WASHINGTON, Oct. 22 /PRNewswire-USNewswire/ -- Twelve years before National Public Radio officials ousted analyst Juan Williams after pressure from Islamist groups, they blacklisted terrorism expert Steven Emerson.
In an account published on the Investigative Project on Terrorism's website, www.investigativeproject.org, Emerson details how NPR caved in to pressure from a Chicago activist who erroneously claimed that Emerson was an anti-Muslim bigot. Emails obtained by Emerson and others showed how NPR producers and executives placated a sole protester by saying Emerson would no longer be allowed on the radio network.
"I've been overwhelmed by a sense of deja vu since hearing that National Public Radio fired news analyst Juan Williams for comments he made about his anxiety when he sees Muslim travelers in airports," Emerson writes. "It's uncannily reminiscent of my experience getting blacklisted by NPR 12 years ago. I was interviewed by an NPR reporter in June of 1998 about a Hamas supporter named Mohammad Salah. Unbeknownst to me, an activist and critic of mine wrote to NPR, expressing his horror that I was an NPR source. He did not take issue with what I said but asked if NPR didn't know what a bigot I was?"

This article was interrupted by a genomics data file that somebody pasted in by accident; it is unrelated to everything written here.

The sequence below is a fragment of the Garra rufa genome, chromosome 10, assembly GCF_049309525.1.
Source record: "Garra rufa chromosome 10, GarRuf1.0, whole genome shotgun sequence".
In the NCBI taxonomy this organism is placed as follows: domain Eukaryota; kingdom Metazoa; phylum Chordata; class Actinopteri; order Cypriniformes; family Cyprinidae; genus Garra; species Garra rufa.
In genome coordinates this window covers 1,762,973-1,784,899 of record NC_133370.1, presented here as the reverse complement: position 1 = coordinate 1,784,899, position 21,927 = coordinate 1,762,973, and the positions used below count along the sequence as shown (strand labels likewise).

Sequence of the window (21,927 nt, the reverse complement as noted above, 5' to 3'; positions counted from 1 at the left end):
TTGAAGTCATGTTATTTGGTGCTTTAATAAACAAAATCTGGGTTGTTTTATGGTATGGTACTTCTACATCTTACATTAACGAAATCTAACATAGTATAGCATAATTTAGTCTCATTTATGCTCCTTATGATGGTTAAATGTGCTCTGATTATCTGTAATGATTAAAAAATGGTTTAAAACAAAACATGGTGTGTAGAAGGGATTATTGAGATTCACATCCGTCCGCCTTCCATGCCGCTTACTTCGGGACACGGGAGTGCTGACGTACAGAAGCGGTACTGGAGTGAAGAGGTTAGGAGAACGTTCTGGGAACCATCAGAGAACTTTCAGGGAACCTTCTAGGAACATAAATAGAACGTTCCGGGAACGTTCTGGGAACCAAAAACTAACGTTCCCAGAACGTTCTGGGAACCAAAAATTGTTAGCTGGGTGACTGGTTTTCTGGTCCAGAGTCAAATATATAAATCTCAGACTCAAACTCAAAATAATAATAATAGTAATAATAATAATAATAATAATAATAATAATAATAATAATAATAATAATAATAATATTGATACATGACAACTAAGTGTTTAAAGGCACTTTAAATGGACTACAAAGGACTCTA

Emerson's alleged crime was saying that the 1995 terrorist bombing in Oklahoma City had the signature of similar bomb attacks in the Middle East. For years, Islamist groups have mischaracterized those statements in an attempt to discredit Emerson. But, other reports show, he was hardly alone in having those opinions.
- "All Things Considered" host Robert Siegel on April 19, 1995, the day of the bombing: "The FBI believes the blast was caused by a huge car bomb containing more than 1,000 pounds of explosives. That's about the same size as the bomb that hit the World Trade Center in 1993." And, "The similarity to the World Trade Center bombing immediately makes one think of things Middle Eastern…"
- Reporter Mark Woodward the same show: "At this point, they've- they had- there's been word this afternoon, the local FBI agents gave a description of three men who they described as being of Middle Eastern descent driving a Brown pickup truck away from that area about the time of the explosion."
- "Morning Edition" host Bob Edwards on April 20, 1995: "Law enforcement officials are trying to determine what type of bomb caused the explosion. Some experts are comparing the blast to the World Trade Center bombing in 1992."
- Reporter John Nielsen on the same "Morning Edition": "Experts like Livingston say car bombs have become the favorite weapon of terrorists in recent years. A car bomb driven by a suicide driver blew up the U.S. Marine Corps barracks in Beirut in 1983. A bomb in a van destroyed part of the World Trade Center in New York in 1993. More than a hundred car bomb incidents have been reported around the world since the 1970s."
We recommend Emerson's latest story. You can find it at www.investigativeproject.org.
SOURCE Investigative Project on Terrorism (IPT)